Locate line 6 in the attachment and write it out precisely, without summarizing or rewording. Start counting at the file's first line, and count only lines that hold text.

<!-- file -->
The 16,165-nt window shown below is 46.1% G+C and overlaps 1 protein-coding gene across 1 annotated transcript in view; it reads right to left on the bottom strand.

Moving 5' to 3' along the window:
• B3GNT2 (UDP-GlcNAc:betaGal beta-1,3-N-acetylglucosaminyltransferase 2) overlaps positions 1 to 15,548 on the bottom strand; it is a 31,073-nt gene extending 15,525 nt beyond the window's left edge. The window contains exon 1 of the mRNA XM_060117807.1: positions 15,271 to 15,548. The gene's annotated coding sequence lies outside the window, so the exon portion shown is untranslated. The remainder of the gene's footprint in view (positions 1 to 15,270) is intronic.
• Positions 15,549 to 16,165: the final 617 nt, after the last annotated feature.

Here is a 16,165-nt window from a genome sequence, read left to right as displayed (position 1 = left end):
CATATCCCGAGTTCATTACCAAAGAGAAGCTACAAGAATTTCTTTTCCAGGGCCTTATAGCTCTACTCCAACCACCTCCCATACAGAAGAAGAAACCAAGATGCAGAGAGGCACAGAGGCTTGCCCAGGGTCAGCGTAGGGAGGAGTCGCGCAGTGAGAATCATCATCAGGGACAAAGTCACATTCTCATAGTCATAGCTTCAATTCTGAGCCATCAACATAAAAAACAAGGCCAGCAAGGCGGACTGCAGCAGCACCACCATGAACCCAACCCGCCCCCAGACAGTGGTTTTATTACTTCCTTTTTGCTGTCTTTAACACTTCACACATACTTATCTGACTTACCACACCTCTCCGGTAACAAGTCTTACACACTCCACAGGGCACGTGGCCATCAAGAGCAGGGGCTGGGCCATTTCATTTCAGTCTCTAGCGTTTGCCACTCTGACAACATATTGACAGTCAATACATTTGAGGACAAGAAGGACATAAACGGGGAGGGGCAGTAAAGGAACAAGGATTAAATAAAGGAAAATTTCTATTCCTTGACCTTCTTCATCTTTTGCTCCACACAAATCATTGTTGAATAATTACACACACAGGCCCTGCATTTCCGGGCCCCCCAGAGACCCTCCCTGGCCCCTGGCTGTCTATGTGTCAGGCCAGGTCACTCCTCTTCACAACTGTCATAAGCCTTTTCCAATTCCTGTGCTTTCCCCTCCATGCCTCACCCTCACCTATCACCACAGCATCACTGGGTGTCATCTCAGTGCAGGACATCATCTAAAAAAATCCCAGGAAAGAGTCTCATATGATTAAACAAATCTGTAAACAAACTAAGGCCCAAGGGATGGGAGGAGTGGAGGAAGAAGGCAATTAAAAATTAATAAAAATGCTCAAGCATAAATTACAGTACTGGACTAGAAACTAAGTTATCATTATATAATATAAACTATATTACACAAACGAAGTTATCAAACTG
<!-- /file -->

CATATCCCGAGTTCATTACCAAAGAGAAGCTACAAGAATTTCTTTTCCAGGGCCTTATAGCTCTACTCCAACCACCTCCCATACAGAAGAAGAAACCAAGATGCAGAGAGGCACAGAGGCTTGCCCAGGGTCAGCGTAGGGAGGAGTCGCGCAGTGAGAATCATCATCAGGGACAAAGTCACATTCTCATAGTCATAGCTTCAATTCTGAGCCATCAACATAAAAAACAAGGCCAGCAAGGCGGACTGCAGCAGCACCACCATGAACCCAACCCGCCCCCAGACAGTGGTTTTATTACTTCCTTTTTGCTGTCTTTAACACTTCACACATACTTATCTGACTTACCACACCTCTCCGGTAACAAGTCTTACACACTCCACAGGGCACGTGGCCATCAAGAGCAGGGGCTGGGCCATTTCATTTCAGTCTCTAGCGTTTGCCACTCTGACAACATATTGACAGTCAATACATTTGAGGACAAGAAGGACATAAACGGGGAGGGGCAGTAAAGGAACAAGGATTAAATAAAGGAAAATTTCTATTCCTTGACCTTCTTCATCTTTTGCTCCACACAAATCATTGTTGAATAATTACACACACAGGCCCTGCATTTCCGGGCCCCCCAGAGACCCTCCCTGGCCCCTGGCTGTCTATGTGTCAGGCCAGGTCACTCCTCTTCACAACTGTCATAAGCCTTTTCCAATTCCTGTGCTTTCCCCTCCATGCCTCACCCTCACCTATCACCACAGCATCACTGGGTGTCATCTCAGTGCAGGACATCATCTAAAAAAATCCCAGGAAAGAGTCTCATATGATTAAACAAATCTGTAAACAAACTAAGGCCCAAGGGATGGGAGGAGTGGAGGAAGAAGGCAATTAAAAATTAATAAAAATGCTCAAGCATAAATTACAGTACTGGACTAGAAACTAAGTTATCATTATATAATATAAACTATATTACACAAACGAAGTTATCAAACTG